Video report from ITV News' Sascha Williams
People who have been sentenced to up to four years in prison will no longer have to declare their convictions for life under new legislation introduced today.
The Government said the reforms were based on evidence that shows that former offenders who are able to get back into employment are less likely to reoffend.
Under previous guidelines, any ex-inmates who were jailed for up to four years had to declare their criminal history for life but they can now avoid declaring it after seven years.
However, any former inmate applying to work in a school or hospital will still have to disclose their conviction.
One former offender, who was sentenced to three years in prison for aggravated burglary, said the move would open up new opportunities for him.
"It's wonderful. Fantastic. You feel you can go forward. I wish I was 10 years younger obviously because it would be more beneficial to me but even at 55 I feel some doors will open".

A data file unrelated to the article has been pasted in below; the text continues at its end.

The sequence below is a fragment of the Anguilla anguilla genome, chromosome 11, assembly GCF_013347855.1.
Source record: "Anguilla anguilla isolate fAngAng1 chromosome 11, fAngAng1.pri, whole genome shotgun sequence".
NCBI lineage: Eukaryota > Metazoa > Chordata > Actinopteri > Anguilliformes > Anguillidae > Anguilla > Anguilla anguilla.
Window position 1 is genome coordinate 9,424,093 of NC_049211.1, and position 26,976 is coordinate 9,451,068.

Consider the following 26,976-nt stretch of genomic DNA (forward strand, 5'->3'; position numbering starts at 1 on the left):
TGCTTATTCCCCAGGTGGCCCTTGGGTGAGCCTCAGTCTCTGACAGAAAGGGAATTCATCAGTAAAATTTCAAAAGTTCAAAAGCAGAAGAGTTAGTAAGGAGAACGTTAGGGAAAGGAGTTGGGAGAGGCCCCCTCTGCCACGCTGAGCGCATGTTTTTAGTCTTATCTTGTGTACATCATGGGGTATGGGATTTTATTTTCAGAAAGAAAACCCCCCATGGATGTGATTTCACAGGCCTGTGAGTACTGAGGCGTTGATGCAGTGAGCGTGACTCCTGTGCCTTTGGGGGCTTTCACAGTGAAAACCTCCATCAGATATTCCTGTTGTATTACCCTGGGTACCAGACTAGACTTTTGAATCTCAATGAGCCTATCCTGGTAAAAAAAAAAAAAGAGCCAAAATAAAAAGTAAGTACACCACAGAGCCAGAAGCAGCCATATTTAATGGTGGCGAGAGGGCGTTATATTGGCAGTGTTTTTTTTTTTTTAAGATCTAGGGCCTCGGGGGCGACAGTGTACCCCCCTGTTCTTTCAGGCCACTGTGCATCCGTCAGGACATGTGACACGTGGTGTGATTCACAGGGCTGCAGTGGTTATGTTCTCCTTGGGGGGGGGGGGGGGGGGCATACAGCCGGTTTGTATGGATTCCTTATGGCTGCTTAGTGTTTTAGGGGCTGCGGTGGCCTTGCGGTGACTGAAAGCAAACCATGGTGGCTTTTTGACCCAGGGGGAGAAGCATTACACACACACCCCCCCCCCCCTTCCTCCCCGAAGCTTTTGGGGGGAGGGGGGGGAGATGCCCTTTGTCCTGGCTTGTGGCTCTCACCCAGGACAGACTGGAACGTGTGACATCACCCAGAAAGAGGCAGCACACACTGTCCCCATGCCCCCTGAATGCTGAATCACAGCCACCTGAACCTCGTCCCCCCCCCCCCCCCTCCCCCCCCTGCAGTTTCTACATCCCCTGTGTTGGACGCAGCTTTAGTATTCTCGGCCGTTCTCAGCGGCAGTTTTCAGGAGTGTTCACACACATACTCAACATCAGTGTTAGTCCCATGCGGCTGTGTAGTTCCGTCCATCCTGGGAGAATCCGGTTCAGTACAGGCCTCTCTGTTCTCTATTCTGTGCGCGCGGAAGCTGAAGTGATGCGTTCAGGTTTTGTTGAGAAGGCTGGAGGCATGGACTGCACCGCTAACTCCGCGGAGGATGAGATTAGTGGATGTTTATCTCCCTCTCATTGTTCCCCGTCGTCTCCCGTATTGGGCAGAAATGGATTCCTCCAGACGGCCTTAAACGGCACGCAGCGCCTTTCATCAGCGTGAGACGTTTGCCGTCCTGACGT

Critics argue that the reforms stop employers getting an accurate picture of their prospective staff, but the Government insist that safeguards exist for the most serious offenders and those punished for a mistake early in their life should not be punished for the rest of their lives.
Deputy Prime Minister Nick Clegg said the changes were "long overdue", adding: "People who have turned their backs on crime will be able to move on with their lives.
"Making a mistake and committing a minor crime when you are fifteen shouldn't mean you are barred from employment for the rest of your life,” he concluded.
Justice Minister Simon Hughes welcomed the changes saying: "If you can wipe the slate clean after a reasonable period, you can improve their chances of work. It means they can apply for insurance or mortgages and get on with their lives."